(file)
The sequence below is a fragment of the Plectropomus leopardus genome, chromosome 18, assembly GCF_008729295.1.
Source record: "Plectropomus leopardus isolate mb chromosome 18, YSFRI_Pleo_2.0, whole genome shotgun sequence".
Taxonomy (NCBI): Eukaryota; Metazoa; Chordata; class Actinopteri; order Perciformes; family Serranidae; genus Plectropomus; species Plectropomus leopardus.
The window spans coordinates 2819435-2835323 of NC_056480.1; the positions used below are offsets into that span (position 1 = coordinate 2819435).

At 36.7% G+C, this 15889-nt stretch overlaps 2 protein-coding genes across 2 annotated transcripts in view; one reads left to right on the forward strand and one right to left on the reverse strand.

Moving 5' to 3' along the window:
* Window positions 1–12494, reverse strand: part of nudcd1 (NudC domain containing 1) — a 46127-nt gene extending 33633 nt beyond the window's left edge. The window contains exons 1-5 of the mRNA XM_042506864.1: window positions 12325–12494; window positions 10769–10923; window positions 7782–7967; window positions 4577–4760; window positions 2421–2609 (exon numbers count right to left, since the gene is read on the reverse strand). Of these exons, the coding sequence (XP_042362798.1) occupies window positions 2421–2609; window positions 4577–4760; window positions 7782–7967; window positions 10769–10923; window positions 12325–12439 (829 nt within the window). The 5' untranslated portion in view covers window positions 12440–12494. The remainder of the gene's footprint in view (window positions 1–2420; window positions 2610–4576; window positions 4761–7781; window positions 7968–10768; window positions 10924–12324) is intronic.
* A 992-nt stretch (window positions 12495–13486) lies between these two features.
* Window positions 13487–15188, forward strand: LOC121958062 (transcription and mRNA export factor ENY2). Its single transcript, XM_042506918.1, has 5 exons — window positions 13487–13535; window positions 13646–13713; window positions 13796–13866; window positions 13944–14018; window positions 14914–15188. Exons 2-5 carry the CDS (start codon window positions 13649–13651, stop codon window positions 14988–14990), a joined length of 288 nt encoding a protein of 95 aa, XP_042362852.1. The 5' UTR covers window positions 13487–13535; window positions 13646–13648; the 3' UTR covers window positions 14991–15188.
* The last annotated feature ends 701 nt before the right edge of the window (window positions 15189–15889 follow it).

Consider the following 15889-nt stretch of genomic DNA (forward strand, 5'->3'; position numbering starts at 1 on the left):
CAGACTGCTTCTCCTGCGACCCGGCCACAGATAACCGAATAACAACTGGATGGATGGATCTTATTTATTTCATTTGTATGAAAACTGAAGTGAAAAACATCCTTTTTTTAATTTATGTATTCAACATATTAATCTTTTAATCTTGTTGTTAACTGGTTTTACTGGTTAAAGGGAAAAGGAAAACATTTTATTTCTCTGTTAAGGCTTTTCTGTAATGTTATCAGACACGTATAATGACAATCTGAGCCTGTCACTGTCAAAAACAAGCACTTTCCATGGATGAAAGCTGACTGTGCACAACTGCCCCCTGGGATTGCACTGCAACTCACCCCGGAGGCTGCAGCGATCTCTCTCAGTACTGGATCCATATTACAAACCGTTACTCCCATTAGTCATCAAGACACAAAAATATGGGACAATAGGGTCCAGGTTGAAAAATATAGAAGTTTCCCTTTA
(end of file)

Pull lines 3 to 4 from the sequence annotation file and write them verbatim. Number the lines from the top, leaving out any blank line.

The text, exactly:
Taxonomy (NCBI): Eukaryota; Metazoa; Chordata; class Actinopteri; order Perciformes; family Serranidae; genus Plectropomus; species Plectropomus leopardus.
The window spans coordinates 2819435-2835323 of NC_056480.1; the positions used below are offsets into that span (position 1 = coordinate 2819435).